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Legitimacy of Control

Author

Listed:
  • Schnedler, Wendelin

    () (University of Paderborn)

  • Vadovic, Radovan

    () (ITAM, Mexico)

Abstract

What is the motivational effect of imposing a minimum effort requirement? Agents may no longer exert voluntary effort but merely meet the requirement. Here, we examine how such hidden costs of control change when control is considered legitimate. We study a principal-agent model where control signals the expectations of the principal and the agent meets these expectations because he is guilt-averse. We conjecture that control is more likely to be considered legitimate (i) if it is not exclusively aimed at a specific agent or (ii) if it protects the endowment of the principal. Given the conjecture, the model predicts that hidden costs are lower when one of the two conditions is met. We experimentally test these predictions and find them confirmed.

Suggested Citation

  • Schnedler, Wendelin & Vadovic, Radovan, 2007. "Legitimacy of Control," IZA Discussion Papers 3013, Institute of Labor Economics (IZA).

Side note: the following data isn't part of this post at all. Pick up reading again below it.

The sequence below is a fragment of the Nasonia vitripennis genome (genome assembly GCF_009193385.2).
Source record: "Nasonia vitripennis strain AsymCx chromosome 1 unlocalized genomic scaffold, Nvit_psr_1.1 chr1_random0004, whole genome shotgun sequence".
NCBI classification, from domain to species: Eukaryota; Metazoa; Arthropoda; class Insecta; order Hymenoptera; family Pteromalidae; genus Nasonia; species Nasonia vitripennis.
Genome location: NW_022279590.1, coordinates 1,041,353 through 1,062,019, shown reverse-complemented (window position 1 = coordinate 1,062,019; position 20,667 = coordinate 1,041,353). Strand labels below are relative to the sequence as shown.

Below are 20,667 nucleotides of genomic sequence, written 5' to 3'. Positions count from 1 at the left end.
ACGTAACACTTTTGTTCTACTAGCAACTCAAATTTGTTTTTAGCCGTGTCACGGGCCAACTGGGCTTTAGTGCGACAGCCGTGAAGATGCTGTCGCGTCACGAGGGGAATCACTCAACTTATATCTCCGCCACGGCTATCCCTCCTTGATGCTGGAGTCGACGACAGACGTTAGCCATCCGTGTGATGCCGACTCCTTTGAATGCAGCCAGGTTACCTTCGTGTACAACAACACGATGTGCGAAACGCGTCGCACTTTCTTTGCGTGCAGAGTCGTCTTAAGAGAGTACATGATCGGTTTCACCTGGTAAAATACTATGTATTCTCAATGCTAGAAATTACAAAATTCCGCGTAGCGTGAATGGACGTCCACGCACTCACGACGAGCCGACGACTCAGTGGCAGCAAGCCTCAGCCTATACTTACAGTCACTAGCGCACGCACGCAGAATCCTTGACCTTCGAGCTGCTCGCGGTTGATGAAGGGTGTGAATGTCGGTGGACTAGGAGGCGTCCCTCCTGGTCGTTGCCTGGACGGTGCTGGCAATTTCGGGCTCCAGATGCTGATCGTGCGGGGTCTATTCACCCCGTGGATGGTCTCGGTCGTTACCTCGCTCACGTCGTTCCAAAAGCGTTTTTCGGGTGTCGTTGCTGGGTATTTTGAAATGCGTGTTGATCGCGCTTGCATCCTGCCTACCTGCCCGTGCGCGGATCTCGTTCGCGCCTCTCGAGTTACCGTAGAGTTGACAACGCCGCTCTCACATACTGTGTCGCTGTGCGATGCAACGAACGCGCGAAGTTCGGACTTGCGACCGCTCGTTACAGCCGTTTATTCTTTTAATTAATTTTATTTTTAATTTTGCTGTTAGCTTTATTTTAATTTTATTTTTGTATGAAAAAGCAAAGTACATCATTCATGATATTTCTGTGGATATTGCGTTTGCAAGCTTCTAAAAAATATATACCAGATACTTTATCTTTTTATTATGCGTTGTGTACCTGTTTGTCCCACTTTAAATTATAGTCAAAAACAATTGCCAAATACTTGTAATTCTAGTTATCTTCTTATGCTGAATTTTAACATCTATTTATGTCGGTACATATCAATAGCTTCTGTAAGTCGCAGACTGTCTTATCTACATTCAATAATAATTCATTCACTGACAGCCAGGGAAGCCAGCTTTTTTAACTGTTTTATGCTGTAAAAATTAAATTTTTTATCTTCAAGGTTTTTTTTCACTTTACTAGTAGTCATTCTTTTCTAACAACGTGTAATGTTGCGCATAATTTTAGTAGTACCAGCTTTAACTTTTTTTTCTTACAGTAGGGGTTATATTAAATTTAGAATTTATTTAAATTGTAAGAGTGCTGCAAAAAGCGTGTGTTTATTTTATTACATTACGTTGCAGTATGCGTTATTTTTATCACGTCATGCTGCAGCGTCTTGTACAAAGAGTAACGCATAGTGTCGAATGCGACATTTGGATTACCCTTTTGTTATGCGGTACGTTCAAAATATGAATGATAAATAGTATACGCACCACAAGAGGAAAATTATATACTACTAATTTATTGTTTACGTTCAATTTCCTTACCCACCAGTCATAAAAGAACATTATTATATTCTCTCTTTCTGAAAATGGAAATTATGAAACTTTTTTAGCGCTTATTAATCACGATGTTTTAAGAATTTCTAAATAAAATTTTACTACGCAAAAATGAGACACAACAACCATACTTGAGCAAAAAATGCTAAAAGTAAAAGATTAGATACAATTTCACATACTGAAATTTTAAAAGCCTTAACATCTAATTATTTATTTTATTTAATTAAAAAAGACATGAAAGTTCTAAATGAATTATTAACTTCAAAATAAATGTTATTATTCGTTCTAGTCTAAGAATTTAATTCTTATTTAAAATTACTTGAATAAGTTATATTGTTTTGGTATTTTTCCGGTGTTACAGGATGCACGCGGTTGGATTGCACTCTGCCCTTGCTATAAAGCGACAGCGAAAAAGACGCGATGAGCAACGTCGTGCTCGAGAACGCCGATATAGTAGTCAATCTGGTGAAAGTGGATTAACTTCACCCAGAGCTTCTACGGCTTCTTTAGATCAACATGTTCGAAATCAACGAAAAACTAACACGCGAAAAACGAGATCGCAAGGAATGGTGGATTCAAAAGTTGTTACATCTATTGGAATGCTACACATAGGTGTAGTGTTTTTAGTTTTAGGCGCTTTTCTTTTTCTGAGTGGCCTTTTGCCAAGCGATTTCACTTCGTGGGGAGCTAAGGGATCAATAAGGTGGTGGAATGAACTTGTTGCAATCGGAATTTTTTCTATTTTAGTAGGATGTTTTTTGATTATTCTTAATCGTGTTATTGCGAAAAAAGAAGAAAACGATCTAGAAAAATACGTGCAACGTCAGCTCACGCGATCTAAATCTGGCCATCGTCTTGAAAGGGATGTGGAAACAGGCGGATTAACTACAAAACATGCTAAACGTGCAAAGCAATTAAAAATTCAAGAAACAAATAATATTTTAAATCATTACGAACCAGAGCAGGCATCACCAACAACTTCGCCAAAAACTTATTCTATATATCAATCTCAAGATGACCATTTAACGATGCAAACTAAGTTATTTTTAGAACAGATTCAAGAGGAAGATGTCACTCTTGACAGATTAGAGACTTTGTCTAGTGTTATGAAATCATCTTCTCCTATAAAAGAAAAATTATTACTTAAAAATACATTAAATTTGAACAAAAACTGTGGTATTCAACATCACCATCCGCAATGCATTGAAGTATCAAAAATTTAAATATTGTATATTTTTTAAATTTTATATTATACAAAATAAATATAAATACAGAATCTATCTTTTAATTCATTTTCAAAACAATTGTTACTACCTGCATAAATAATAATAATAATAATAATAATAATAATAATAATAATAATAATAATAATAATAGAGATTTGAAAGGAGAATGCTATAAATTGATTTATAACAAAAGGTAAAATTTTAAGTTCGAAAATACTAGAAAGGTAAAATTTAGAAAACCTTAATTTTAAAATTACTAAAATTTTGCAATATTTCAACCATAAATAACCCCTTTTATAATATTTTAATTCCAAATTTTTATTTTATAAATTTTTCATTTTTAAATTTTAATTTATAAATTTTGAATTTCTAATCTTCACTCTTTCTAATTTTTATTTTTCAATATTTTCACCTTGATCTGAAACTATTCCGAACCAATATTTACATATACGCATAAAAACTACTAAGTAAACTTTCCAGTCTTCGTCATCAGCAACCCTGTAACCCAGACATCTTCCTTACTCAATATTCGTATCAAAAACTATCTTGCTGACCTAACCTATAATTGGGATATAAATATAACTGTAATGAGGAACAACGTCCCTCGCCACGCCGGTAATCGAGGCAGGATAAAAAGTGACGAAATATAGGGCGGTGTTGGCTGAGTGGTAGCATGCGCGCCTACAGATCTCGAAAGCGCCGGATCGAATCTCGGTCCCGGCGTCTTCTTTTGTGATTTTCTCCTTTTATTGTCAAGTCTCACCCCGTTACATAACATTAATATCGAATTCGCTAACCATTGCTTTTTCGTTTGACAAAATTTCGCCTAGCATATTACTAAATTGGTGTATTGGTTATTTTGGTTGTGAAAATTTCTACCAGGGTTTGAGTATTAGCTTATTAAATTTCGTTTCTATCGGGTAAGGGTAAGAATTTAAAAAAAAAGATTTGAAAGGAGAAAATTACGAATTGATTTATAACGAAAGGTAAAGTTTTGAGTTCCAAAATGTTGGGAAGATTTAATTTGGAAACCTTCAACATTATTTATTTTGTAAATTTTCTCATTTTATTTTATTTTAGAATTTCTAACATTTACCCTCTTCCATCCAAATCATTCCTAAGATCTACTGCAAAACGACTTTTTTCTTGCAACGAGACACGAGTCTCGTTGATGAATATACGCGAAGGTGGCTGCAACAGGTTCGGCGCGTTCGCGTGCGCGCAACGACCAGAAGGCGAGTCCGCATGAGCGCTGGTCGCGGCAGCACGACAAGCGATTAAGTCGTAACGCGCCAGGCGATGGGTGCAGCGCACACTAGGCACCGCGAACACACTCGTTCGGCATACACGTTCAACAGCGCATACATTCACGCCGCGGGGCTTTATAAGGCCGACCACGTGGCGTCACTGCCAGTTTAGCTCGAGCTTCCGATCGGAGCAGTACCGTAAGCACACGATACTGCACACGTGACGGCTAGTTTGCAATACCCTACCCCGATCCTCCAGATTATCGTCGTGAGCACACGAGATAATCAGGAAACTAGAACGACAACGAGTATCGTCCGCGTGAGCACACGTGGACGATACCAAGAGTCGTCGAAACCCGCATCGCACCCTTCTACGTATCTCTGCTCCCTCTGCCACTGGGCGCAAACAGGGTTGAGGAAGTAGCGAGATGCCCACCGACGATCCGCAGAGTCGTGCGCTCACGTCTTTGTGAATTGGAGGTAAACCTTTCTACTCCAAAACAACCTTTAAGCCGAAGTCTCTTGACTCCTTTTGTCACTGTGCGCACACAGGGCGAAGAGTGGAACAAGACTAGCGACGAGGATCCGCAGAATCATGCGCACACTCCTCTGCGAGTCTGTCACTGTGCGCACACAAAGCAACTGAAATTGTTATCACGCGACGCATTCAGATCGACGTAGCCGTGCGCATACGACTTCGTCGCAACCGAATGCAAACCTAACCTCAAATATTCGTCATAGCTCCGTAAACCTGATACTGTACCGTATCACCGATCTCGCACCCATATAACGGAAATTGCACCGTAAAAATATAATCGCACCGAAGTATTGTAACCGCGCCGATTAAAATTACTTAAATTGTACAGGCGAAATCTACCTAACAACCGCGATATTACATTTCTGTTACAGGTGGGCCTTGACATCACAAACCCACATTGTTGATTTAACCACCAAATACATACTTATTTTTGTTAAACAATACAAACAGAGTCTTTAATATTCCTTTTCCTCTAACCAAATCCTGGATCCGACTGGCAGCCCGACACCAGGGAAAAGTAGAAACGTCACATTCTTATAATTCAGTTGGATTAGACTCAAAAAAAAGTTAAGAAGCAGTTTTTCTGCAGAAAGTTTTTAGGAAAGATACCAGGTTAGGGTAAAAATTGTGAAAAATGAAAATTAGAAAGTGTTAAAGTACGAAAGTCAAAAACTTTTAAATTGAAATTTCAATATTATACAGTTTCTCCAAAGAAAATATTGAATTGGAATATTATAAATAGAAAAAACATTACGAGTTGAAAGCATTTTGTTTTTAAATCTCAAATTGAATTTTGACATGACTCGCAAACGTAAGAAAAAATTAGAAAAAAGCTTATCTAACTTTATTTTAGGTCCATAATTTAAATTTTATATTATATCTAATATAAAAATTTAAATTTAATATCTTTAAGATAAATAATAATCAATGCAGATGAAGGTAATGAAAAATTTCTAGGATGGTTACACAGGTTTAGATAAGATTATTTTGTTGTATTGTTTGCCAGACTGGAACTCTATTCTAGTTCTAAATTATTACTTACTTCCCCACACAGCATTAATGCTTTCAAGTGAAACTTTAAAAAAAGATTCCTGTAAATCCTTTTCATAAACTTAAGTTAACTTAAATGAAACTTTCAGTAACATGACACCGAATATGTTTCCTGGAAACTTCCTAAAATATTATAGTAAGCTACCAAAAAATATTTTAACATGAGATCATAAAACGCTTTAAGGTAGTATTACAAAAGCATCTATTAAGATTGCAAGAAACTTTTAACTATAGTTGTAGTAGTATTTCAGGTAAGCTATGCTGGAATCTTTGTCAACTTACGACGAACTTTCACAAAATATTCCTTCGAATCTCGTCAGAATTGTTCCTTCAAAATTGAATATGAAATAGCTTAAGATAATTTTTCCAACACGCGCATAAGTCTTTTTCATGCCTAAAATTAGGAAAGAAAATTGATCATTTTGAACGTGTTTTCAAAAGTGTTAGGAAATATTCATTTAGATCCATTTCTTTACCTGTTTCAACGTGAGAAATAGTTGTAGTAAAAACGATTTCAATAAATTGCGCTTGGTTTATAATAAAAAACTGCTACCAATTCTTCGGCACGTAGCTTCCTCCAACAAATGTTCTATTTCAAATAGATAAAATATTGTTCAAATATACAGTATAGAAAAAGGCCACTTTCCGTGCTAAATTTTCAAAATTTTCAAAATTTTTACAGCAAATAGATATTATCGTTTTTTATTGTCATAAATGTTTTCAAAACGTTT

• Handle: RePEc:iza:izadps:dp3013
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    References listed on IDEAS

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    1. Gneezy, Uri & Rustichini, Aldo, 2000. "A Fine is a Price," The Journal of Legal Studies, University of Chicago Press, vol. 29(1), pages 1-17, January.
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    5. Dufwenberg, Martin & Kirchsteiger, Georg, 2004. "A theory of sequential reciprocity," Games and Economic Behavior, Elsevier, vol. 47(2), pages 268-298, May.
    6. Gary Charness & Martin Dufwenberg, 2006. "Promises and Partnership," Econometrica, Econometric Society, vol. 74(6), pages 1579-1601, November.
    7. Tore Ellingsen & Magnus Johannesson, 2008. "Pride and Prejudice: The Human Side of Incentive Theory," American Economic Review, American Economic Association, vol. 98(3), pages 990-1008, June.
    8. Roland Bénabou & Jean Tirole, 2003. "Intrinsic and Extrinsic Motivation," Review of Economic Studies, Oxford University Press, vol. 70(3), pages 489-520.
    9. Michael Kosfeld & Armin Falk, 2006. "The Hidden Costs of Control," American Economic Review, American Economic Association, vol. 96(5), pages 1611-1630, December.
    10. Pierpaolo Battigalli & Martin Dufwenberg, 2007. "Guilt in Games," American Economic Review, American Economic Association, vol. 97(2), pages 170-176, May.
    Full references (including those not matched with items on IDEAS)

    More about this item

    Keywords

    guilt aversion; intrinsic motivation; moral hazard;

    JEL classification:

    • C7 - Mathematical and Quantitative Methods - - Game Theory and Bargaining Theory
    • C9 - Mathematical and Quantitative Methods - - Design of Experiments
    • M5 - Business Administration and Business Economics; Marketing; Accounting; Personnel Economics - - Personnel Economics

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